A STRONG RIGHT ARM

THE STORY OF MAMIE “PEANUT” JOHNSON

By chance, the author visited the newly opened Negro Leagues Baseball Shop in Maryland and discovered that there really were women who played professional baseball—and one of them was right there in the store. She was smart enough to ask Mamie Johnson if anyone had ever written her story and smart enough to grab at the chance. The result is at once unique, yet sadly representative of the hold racism had on every facet of society. From the time she was a young child, Mamie just wanted to play baseball. She had been taught to play like the boys, and her pitching ability had far surpassed most of the youngsters she played with and against. As she grew older, she had to constantly overcome the double prejudice of gender and race, but she usually managed to find a way to play. When Jackie Robinson broke the color barrier in major league baseball in 1947, teams quickly began raiding the Negro Leagues for their best talent. It was at this time that Mamie and two other black women were contracted to play in the Negro Leagues. Although it was initially an economic decision made to boost gate receipts, the women made the most of the opportunity and were wildly popular. It was there that Mamie was given her nickname of “Peanut,” a reference to her small size. Mamie is a strong, feisty woman who is—rightfully—immensely proud of her place in baseball history. She has formed the They Played Baseball Foundation to allow former Negro League players to pass on their vast knowledge of baseball. Green has wisely allowed her to tell the story in her own voice, a charming and personable one. The reader is richer for the opportunity of meeting Mamie in this poignant and fascinating story of a great lady. (Biography. 10-14)

Pub Date: July 1, 2002

ISBN: 0-8037-2661-9

Page Count: 128

Publisher: Dial Books

Review Posted Online: May 20, 2010

Kirkus Reviews Issue: June 15, 2002

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An endearing protagonist runs the first, fast leg of Reynolds' promising relay.

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GHOST

From the Track series , Vol. 1

Castle “Ghost” Cranshaw feels like he’s been running ever since his dad pulled that gun on him and his mom—and used it.

His dad’s been in jail three years now, but Ghost still feels the trauma, which is probably at the root of the many “altercations” he gets into at middle school. When he inserts himself into a practice for a local elite track team, the Defenders, he’s fast enough that the hard-as-nails coach decides to put him on the team. Ghost is surprised to find himself caring enough about being on the team that he curbs his behavior to avoid “altercations.” But Ma doesn’t have money to spare on things like fancy running shoes, so Ghost shoplifts a pair that make his feet feel impossibly light—and his conscience correspondingly heavy. Ghost’s narration is candid and colloquial, reminiscent of such original voices as Bud Caldwell and Joey Pigza; his level of self-understanding is both believably childlike and disarming in its perception. He is self-focused enough that secondary characters initially feel one-dimensional, Coach in particular, but as he gets to know them better, so do readers, in a way that unfolds naturally and pleasingly. His three fellow “newbies” on the Defenders await their turns to star in subsequent series outings. Characters are black by default; those few white people in Ghost’s world are described as such.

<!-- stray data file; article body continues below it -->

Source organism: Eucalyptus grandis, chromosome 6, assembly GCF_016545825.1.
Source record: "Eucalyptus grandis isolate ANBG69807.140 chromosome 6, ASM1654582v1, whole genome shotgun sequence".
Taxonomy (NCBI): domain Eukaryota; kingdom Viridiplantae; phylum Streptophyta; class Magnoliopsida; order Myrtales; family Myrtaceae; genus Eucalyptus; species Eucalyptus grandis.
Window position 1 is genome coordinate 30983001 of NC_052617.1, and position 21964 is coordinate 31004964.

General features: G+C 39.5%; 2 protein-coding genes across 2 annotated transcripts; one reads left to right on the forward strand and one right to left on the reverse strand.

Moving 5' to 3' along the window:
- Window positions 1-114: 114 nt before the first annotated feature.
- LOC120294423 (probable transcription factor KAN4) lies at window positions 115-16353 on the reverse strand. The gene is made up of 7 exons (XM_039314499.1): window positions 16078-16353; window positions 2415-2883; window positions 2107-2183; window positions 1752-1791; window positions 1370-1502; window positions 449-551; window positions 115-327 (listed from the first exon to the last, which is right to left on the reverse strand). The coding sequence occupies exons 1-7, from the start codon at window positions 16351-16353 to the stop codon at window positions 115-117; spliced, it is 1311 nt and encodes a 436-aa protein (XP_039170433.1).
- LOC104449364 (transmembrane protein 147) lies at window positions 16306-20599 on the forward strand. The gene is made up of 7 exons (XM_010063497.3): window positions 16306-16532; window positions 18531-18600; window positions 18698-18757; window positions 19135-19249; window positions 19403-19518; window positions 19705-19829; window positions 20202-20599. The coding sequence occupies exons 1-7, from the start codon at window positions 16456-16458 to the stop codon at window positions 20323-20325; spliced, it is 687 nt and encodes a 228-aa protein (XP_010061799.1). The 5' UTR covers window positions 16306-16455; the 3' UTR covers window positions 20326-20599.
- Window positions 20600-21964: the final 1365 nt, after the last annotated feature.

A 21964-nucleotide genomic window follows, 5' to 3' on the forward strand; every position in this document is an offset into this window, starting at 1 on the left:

An endearing protagonist runs the first, fast leg of Reynolds' promising relay. (Fiction. 10-14)

Pub Date: Aug. 30, 2016

ISBN: 978-1-4814-5015-7

Page Count: 192

Publisher: Caitlyn Dlouhy/Atheneum

Review Posted Online: July 20, 2016

Kirkus Reviews Issue: Aug. 1, 2016

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DRAMA

From award winner Telgemeier (Smile, 2010), a pitch-perfect graphic novel portrayal of a middle school musical, adroitly capturing the drama both on and offstage.

Seventh-grader Callie Marin is over-the-moon to be on stage crew again this year for Eucalyptus Middle School’s production of Moon over Mississippi. Callie's just getting over popular baseball jock and eighth-grader Greg, who crushed her when he left Callie to return to his girlfriend, Bonnie, the stuck-up star of the play. Callie's healing heart is quickly captured by Justin and Jesse Mendocino, the two very cute twins who are working on the play with her. Equally determined to make the best sets possible with a shoestring budget and to get one of the Mendocino boys to notice her, the immensely likable Callie will find this to be an extremely drama-filled experience indeed. The palpably engaging and whip-smart characterization ensures that the charisma and camaraderie run high among those working on the production. When Greg snubs Callie in the halls and misses her reference to Guys and Dolls, one of her friends assuredly tells her, "Don't worry, Cal. We’re the cool kids….He's the dork." With the clear, stylish art, the strongly appealing characters and just the right pinch of drama, this book will undoubtedly make readers stand up and cheer.

Brava!  (Graphic fiction. 10-14)

Pub Date: Sept. 1, 2012

ISBN: 978-0-545-32698-8

Page Count: 240

Publisher: Graphix/Scholastic

Review Posted Online: July 22, 2012

Kirkus Reviews Issue: Aug. 1, 2012

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